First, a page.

In the Nineteenth Century, book-making became an industrialised process: hand-made rag, or linen, laid paper was replaced with wove paper, often made from wood pulp; hand presses were replaced with steam-powered rotary presses. Improved literacy levels and the rise of the middle classes created a demand for cheap, mass-produced books. One reaction to this was the establishment of private presses which typically focussed on a return to traditional craftsmanship, creating books which were typographic works of art and which were issued in small print runs.
One such private press was the Kelmscott Press of William Morris, established in January 1891. The last book to have been printed at the Kelmscott Press was A Note by William Morris on his aims in founding the Kelmscott Press together with a short description of the press by S.C. Cockerell, & an annotated list of the books printed thereat (1898). In it, Morris describes his admiration of fifteenth-century books, which he observed “were always beautiful by force of the mere typography, even without the added ornament, with which many of them are so lavishly supplied [e.g. illumination and pen-work flourishing]”.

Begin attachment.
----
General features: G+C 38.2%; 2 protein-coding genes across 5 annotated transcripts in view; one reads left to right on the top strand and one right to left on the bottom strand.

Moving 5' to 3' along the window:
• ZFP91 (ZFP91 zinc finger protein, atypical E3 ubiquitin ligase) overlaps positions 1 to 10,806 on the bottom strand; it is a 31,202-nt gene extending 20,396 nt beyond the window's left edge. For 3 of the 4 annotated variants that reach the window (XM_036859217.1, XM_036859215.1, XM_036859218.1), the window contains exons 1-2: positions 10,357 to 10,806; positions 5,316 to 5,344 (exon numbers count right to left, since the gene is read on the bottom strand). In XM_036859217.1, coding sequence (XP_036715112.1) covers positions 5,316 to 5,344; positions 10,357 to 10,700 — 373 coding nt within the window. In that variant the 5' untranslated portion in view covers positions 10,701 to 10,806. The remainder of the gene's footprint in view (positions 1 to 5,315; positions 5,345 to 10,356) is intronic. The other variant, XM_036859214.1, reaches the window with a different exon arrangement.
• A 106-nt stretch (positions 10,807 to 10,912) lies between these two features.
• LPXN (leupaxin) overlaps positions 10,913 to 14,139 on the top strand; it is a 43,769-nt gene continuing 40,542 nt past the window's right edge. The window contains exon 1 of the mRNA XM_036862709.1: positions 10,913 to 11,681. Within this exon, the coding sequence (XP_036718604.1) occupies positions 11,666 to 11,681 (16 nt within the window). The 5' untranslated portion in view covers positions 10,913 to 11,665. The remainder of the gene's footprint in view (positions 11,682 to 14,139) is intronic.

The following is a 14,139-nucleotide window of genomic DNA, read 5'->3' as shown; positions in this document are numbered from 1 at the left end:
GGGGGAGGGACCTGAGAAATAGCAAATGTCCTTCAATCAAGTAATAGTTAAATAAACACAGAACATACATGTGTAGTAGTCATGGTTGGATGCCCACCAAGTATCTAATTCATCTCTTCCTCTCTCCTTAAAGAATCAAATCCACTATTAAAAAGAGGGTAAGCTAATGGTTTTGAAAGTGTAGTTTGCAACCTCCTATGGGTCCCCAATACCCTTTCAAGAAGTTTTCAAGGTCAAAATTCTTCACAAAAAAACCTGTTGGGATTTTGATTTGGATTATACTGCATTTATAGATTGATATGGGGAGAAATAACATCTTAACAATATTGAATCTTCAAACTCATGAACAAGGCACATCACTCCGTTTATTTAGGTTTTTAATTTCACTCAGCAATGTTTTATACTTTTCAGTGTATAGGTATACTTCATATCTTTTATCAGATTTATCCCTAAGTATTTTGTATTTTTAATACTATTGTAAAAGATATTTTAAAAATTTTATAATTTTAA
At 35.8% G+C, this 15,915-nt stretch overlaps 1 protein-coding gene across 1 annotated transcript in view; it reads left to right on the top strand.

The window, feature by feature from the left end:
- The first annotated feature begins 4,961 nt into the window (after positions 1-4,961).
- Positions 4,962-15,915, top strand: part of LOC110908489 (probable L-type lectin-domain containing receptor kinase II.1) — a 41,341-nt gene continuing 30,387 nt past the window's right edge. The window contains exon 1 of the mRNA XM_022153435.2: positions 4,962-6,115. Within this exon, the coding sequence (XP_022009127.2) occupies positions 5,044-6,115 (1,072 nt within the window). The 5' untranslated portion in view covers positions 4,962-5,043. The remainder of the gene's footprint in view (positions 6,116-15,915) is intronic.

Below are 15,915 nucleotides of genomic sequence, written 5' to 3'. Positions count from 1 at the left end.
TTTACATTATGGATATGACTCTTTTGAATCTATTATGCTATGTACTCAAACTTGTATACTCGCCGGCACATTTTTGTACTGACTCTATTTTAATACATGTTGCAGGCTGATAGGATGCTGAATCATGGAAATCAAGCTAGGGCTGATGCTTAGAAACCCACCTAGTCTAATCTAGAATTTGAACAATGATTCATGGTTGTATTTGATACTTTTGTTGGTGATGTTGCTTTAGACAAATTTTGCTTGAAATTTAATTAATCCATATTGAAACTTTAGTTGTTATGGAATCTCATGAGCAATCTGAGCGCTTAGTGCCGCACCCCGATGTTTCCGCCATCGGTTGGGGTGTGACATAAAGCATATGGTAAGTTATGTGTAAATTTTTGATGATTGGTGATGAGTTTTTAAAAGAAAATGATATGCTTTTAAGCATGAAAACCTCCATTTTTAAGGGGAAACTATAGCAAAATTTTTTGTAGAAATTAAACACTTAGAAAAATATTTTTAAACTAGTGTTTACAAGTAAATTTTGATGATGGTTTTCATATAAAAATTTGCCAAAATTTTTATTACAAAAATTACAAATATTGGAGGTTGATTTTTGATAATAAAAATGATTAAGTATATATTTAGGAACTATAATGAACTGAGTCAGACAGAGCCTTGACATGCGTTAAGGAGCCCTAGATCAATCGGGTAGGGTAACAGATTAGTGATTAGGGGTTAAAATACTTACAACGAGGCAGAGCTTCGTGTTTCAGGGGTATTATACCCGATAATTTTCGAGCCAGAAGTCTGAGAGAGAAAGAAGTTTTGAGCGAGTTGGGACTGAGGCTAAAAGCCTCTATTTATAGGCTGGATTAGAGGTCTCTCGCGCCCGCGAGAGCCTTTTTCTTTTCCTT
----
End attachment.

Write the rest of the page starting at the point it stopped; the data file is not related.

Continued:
Morris favoured linen paper, with subtle chain lines, modelled on an example of Bolognese paper from 1473. He designed a Roman fount along the lines of that designed by fifteenth-century Venetian printer, Nicholas Jenson, and followed the types of Gothic fount that were used in the first 20 years of printing, such as that of Gunther Zainer at Augsburg. Morris was also concerned that any decoration be in harmony with the pages of type.
This book, A Dream of John Ball, was published by the Kelmscott Press in 1892. It is a small quarto, printed in black and red, with embellished capital letters. The woodcut illustration you see here was designed by Edward Burne-Jones, who illustrated many Kelmscott Press books; Morris designed the borders around the text. The Philip Robinson Library copy is one of 300 paper copies, which were sold by Reeves & Turner. The text block has been sewn and bound in limp vellum.